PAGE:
I just watched two movies back-to-back (not at the same theater).
The first was Green Lantern. I wanted to be mindlessly entertained by yet another CG-heavy super-hero flick, and I got my (matinee price) six bucks’ worth. It was hokey as heck, just as I expected, but a good excuse to be (necking…) in an air-conditioned theater on a day when it was just too hot to be outside.
Then I went to see a completely different (and very thought-provoking) movie, The Tree of Life, which, although it stars both Brad Pitt and Sean Penn, isn’t anything remotely like what you might be expecting. It is rather like a visual haiku, and the digital visual effects, while undoubtedly present if you notice them, do not beg to be noticed.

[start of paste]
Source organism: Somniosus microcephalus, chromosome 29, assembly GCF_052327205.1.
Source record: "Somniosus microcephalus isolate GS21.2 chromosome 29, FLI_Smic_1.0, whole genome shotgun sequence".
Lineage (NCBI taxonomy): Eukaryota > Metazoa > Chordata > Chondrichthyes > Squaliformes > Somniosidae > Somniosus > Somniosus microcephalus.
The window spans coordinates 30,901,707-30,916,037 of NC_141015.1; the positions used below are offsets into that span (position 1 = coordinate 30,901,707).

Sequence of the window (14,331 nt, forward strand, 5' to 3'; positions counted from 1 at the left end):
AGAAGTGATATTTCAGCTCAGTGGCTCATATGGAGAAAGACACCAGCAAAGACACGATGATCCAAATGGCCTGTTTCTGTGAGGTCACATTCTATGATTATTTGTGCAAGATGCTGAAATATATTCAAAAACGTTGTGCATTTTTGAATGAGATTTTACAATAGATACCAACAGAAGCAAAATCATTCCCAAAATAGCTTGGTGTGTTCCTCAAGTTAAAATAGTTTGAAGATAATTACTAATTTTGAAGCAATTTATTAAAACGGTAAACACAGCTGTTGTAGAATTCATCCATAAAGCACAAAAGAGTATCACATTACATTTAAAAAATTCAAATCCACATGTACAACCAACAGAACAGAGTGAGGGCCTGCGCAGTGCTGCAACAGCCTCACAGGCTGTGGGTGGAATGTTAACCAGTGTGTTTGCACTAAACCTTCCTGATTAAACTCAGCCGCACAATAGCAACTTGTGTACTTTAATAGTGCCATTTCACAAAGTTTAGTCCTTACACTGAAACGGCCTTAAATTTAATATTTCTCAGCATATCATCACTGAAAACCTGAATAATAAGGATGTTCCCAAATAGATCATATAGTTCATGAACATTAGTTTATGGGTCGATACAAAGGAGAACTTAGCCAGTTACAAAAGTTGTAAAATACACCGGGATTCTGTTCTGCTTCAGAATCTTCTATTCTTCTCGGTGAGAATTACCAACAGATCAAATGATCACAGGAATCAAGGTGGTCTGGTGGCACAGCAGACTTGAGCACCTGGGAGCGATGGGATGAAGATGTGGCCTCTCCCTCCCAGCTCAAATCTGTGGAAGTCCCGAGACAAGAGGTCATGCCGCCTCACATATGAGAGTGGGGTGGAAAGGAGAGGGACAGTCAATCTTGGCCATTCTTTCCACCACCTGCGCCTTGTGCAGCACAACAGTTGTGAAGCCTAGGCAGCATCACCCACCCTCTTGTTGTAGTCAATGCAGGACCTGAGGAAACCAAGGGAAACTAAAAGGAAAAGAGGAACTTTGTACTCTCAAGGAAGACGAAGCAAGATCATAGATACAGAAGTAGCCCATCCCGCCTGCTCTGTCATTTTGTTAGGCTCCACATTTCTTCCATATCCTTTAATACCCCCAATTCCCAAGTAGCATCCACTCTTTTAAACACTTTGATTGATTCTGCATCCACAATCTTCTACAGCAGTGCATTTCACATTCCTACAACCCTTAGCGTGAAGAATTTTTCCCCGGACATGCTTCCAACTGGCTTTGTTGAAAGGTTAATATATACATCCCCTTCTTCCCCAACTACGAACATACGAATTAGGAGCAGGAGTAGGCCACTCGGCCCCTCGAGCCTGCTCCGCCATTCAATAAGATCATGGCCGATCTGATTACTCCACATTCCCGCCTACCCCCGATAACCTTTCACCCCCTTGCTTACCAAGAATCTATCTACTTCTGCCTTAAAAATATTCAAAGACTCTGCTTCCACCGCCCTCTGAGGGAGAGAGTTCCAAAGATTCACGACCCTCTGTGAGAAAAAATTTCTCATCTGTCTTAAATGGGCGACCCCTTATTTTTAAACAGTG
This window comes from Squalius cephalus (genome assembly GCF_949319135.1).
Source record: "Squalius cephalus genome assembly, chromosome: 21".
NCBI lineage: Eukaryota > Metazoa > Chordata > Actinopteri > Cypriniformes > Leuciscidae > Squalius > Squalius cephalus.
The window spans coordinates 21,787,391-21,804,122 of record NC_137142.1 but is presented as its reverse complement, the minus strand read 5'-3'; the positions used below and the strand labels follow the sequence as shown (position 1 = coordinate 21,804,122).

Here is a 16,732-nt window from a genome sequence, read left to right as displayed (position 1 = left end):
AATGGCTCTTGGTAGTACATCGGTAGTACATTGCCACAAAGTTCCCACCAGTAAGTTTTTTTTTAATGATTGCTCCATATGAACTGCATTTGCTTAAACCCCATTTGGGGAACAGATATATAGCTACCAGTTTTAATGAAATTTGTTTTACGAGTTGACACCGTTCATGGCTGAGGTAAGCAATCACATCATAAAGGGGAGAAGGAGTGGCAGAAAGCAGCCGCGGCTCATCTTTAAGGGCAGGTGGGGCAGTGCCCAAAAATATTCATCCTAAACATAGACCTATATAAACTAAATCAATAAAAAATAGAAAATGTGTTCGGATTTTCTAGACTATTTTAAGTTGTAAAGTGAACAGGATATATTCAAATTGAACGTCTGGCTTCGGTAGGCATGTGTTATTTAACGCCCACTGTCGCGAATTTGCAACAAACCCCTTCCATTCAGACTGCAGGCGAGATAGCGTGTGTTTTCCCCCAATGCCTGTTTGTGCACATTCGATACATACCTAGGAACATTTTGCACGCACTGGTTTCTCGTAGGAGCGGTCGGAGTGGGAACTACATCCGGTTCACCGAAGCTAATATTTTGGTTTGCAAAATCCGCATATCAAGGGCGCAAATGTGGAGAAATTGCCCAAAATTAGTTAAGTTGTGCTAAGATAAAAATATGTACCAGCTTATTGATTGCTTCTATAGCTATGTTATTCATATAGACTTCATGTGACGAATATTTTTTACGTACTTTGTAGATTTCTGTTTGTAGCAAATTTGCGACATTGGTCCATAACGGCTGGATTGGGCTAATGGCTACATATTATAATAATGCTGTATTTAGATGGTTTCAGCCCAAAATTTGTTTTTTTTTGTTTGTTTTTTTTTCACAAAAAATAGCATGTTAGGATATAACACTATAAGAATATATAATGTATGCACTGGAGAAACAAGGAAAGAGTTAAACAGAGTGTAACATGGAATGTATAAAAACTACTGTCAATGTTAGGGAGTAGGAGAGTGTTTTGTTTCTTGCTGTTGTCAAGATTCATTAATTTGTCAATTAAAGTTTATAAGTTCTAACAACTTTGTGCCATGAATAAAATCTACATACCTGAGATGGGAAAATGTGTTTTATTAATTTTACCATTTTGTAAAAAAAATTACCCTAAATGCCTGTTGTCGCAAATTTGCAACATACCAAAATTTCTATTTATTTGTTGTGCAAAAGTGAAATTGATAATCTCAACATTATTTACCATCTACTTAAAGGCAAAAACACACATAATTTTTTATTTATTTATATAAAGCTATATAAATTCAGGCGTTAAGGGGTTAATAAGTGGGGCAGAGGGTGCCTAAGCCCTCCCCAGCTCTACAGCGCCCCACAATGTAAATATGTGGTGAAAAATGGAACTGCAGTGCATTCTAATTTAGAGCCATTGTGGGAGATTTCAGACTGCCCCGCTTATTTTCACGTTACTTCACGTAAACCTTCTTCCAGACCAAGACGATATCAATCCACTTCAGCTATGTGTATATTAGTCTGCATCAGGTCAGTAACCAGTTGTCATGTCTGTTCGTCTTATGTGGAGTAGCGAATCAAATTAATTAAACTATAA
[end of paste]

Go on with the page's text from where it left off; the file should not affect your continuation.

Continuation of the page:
Maybe I am the exception, but if I never see another “Kung Fu Panda,” nor any other sort of “BETCFCM = Bug-Eyed Too-Cute Fuzzy-Creature Movie” whatsoever, this old phart will officially be a Very Happy Boy. It’s obvious that studios like Dreamworks have been recycling their visual models for quite some time now, and they obviously fired their screenwriters a long time ago. “Digital animation for the sake of digital animation, and nothing more,” has long ago become pastiche to me, and it has wildly overstayed its welcome. I see subtlety and restraint in some movies these days, wherein the list of special-effects workers is quite long and yet, it comes as rather a surprise. The magic was there, right before your eyes, but you didn’t notice.